Diners can easily spot several popular restaurants and cafes near the intersection of Northeast 15th Avenue and Northeast Prescott Street. The Sabin Triangle lot once served as a terminus for the Irvington-Jefferson line of the Portland trolley, but was decommissioned during the 1940s. Sabin Community Association is interested in developing the pocket park currently owned by the city.
Located at 1473 N. E. Prescott St., Grain and Gristle restaurant opened five years ago, and is owned by Marcus Hoover, Ben Meyer and Alex Ganum. Their philosophy of whole-animal butchering and a robust selection of beers earned them a wide following at this location as well as Old Salt Marketplace, 5027 N.E. 42nd Ave., which they opened three years ago. For more information: See grainandgristle.com or call (503) 298-5007.
Pok Pok Noi, a Thai restaurant and offshoot of the original Pok Pok owned by renowned chef Andy Ricker, is located next door to Grain and Gristle at 1469 N.E. Prescott St. The small space originally housed Podnah’s Pit Barbeque restaurant, which moved to 1717 N.E. Killingsworth St. Open daily, Pok Pok Noi (which means little) offers uniquely Northern Thai food and drinks. For more information: See pokpokpdx.com or call (503) 287-4149.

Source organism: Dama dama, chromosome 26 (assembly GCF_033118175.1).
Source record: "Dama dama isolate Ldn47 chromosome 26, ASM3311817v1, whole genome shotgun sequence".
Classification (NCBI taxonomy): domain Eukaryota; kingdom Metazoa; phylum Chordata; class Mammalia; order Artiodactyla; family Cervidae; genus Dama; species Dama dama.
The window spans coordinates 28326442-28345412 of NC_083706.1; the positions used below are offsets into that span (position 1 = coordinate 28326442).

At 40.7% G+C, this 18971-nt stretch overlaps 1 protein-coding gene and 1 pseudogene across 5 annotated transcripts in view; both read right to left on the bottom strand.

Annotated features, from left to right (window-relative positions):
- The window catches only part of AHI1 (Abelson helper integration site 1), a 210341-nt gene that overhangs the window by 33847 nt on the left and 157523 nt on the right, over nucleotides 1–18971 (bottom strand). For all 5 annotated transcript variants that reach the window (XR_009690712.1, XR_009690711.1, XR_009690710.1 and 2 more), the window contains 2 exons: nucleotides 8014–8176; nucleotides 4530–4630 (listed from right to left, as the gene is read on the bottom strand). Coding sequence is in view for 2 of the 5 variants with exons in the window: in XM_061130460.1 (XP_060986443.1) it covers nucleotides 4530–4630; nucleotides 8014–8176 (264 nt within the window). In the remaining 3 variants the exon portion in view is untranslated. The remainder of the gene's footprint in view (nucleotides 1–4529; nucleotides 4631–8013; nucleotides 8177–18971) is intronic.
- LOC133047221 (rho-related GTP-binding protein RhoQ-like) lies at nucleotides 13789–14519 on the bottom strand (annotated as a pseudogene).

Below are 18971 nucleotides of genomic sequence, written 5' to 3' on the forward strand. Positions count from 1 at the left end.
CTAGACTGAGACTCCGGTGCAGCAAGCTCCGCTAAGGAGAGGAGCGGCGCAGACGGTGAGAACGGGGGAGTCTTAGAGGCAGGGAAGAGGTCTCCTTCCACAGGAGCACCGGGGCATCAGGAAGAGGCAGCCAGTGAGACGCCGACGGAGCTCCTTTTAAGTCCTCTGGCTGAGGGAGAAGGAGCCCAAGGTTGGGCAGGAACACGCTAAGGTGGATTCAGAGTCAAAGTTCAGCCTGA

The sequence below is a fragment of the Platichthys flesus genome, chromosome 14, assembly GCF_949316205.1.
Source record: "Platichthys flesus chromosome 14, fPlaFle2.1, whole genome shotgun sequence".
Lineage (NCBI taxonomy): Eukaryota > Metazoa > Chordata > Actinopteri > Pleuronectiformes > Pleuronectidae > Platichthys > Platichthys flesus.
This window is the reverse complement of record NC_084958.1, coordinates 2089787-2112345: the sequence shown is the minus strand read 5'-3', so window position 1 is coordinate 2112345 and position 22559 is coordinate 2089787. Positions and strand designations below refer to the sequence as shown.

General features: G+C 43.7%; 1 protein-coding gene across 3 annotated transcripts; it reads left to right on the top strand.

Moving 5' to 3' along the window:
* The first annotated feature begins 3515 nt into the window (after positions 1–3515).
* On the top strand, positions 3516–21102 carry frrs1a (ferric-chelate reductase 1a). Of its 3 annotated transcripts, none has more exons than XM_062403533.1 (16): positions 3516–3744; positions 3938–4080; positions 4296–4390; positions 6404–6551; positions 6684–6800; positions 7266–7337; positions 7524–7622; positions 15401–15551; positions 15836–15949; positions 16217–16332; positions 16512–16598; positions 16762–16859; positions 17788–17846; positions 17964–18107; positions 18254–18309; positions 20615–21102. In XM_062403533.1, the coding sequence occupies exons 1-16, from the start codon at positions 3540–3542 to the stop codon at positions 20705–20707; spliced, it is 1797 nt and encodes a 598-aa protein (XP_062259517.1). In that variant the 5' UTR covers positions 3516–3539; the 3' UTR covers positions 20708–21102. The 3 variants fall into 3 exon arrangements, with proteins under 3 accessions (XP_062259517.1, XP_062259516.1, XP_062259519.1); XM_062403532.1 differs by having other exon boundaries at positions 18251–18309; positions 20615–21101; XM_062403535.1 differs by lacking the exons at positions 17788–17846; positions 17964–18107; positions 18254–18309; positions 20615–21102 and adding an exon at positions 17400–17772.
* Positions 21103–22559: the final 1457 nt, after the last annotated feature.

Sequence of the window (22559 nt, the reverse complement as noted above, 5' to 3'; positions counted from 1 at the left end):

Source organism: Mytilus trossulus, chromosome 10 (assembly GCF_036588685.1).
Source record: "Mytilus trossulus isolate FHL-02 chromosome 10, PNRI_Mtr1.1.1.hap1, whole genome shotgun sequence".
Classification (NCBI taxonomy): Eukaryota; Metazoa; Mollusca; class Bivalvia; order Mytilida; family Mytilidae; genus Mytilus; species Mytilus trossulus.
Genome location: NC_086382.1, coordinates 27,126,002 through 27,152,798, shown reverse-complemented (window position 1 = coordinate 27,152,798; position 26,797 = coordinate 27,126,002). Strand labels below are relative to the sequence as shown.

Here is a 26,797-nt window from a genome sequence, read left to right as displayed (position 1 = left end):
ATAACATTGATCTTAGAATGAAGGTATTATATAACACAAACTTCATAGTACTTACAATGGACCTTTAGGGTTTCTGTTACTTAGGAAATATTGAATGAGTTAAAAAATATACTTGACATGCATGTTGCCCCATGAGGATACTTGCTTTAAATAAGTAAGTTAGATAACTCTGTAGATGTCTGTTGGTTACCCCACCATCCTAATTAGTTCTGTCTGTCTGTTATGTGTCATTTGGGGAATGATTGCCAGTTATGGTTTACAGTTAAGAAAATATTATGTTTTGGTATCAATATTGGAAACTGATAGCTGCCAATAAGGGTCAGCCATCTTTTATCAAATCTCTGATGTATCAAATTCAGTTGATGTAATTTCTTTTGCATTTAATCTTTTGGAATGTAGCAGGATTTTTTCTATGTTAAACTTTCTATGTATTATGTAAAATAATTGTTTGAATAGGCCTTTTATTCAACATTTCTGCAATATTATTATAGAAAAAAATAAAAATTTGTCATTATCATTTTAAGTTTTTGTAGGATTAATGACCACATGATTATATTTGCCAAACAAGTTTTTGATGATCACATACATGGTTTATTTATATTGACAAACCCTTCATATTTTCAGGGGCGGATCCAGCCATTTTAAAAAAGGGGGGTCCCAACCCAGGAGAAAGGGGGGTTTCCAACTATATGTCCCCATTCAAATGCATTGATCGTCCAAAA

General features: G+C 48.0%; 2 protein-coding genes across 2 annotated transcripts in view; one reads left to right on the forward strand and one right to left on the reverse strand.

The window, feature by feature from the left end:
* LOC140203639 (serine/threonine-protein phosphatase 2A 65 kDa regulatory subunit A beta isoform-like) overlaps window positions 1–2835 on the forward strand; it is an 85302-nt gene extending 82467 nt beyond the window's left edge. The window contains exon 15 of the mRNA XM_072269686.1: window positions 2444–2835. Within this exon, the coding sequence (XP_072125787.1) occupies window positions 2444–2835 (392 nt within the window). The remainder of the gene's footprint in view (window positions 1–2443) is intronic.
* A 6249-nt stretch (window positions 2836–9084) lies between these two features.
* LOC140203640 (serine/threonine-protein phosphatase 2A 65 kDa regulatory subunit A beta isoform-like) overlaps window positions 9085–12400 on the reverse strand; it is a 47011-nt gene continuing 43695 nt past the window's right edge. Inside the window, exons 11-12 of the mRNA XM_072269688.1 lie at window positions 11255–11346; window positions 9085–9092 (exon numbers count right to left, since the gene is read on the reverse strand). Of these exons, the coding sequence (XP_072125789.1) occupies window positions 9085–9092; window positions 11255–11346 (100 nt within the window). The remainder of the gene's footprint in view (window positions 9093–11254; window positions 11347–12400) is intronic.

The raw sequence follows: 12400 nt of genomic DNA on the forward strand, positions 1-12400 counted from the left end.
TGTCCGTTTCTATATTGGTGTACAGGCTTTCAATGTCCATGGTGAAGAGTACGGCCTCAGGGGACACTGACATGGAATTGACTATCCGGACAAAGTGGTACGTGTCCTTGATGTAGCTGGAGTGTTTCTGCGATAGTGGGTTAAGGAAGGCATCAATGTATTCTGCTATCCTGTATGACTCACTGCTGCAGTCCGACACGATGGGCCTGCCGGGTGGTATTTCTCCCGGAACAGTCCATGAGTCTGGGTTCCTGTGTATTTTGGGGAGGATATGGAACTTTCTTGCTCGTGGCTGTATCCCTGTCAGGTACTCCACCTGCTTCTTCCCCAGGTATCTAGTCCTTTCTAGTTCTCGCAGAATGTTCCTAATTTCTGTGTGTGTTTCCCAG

NOTE: We started the Out and About column in January 2014, visiting the Kenton neighborhood, and 28 neighborhoods later, we’re wrapping up in Sabin. Thanks to the Star’s owner-publisher Mary DeHart who enthusiastically supported the project, Nancy Woods, the editor who helped shape the concept for Out & About, Judy Nelson for photos that made neighborhoods shine, and Ted Perkins, the Star’s digital wizard and headline creator. I am grateful to the Oregon Historical Society research library staff, local neighborhood historians, and Portland authors Rod Paulson, Roy E. Roos, and Anjala Ehelebe. Local residents, business owners, and neighborhood association leaders sustained the column by generously giving their time and sharing their stories. Beginning next month, we’ll be launching feature articles about a variety of topics and people – many of whose stories we first discovered while Out & About. – Kathy Eaton